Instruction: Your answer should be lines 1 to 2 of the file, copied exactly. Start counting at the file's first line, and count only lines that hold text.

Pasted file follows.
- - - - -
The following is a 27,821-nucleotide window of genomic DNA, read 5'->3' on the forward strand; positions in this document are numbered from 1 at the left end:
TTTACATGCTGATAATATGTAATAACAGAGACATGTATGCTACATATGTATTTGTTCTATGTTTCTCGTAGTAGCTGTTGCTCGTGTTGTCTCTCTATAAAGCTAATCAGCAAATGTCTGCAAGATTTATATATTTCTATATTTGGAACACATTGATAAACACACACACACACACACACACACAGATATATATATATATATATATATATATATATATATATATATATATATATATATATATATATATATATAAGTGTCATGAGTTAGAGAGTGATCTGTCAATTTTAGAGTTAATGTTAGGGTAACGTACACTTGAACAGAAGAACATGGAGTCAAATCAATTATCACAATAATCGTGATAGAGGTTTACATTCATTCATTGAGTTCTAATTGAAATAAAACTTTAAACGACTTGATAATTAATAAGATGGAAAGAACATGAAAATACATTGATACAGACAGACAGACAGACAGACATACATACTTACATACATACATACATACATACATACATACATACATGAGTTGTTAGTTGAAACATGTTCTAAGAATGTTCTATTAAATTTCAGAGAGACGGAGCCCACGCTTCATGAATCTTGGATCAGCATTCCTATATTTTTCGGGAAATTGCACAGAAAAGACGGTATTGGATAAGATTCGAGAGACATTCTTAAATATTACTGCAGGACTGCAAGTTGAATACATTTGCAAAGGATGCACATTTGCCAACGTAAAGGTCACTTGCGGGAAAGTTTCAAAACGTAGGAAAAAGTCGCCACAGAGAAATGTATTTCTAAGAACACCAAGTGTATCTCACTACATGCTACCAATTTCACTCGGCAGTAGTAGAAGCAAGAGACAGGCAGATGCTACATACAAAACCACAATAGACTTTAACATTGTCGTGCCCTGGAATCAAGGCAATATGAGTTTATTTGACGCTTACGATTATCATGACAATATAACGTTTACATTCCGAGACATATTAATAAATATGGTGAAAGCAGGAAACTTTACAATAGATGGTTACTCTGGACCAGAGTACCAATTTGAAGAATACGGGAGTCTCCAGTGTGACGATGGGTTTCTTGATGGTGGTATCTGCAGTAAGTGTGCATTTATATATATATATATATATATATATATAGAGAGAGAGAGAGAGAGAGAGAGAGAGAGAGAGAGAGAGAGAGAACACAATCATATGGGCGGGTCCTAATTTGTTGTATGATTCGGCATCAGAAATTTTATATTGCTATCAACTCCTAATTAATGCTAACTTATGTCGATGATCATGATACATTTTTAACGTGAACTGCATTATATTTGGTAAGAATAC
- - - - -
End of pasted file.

The following is a 27,821-nucleotide window of genomic DNA, read 5'->3' on the forward strand; positions in this document are numbered from 1 at the left end:
TTTACATGCTGATAATATGTAATAACAGAGACATGTATGCTACATATGTATTTGTTCTATGTTTCTCGTAGTAGCTGTTGCTCGTGTTGTCTCTCTATAAAGCTAATCAGCAAATGTCTGCAAGATTTATATATTTCTATATTTGGAACACATTGATAAACACACACACACACACACACACACAGATATATATATATATATATATATATATATATATATATATATATATATATATATATATATATATATATAAGTGTCATGAGTTAGAGAGTGATCTGTCAATTTTAGAGTTAATGTTAGGGTAACGTACACTTGAACAGAAGAACATGGAGTCAAATCAATTATCACAATAATCGTGATAGAGGTTTACATTCATTCATTGAGTTCTAATTGAAATAAAACTTTAAACGACTTGATAATTAATAAGATGGAAAGAACATGAAAATACATTGATACAGACAGACAGACAGACAGACATACATACTTACATACATACATACATACATACATACATACATACATGAGTTGTTAGTTGAAACATGTTCTAAGAATGTTCTATTAAATTTCAGAGAGACGGAGCCCACGCTTCATGAATCTTGGATCAGCATTCCTATATTTTTCGGGAAATTGCACAGAAAAGACGGTATTGGATAAGATTCGAGAGACATTCTTAAATATTACTGCAGGACTGCAAGTTGAATACATTTGCAAAGGATGCACATTTGCCAACGTAAAGGTCACTTGCGGGAAAGTTTCAAAACGTAGGAAAAAGTCGCCACAGAGAAATGTATTTCTAAGAACACCAAGTGTATCTCACTACATGCTACCAATTTCACTCGGCAGTAGTAGAAGCAAGAGACAGGCAGATGCTACATACAAAACCACAATAGACTTTAACATTGTCGTGCCCTGGAATCAAGGCAATATGAGTTTATTTGACGCTTACGATTATCATGACAATATAACGTTTACATTCCGAGACATATTAATAAATATGGTGAAAGCAGGAAACTTTACAATAGATGGTTACTCTGGACCAGAGTACCAATTTGAAGAATACGGGAGTCTCCAGTGTGACGATGGGTTTCTTGATGGTGGTATCTGCAGTAAGTGTGCATTTATATATATATATATATATATATATATAGAGAGAGAGAGAGAGAGAGAGAGAGAGAGAGAGAGAGAGAGAGAACACAATCATATGGGCGGGTCCTAATTTGTTGTATGATTCGGCATCAGAAATTTTATATTGCTATCAACTCCTAATTAATGCTAACTTATGTCGATGATCATGATACATTTTTAACGTGAACTGCATTATATTTGGTAAGAATAC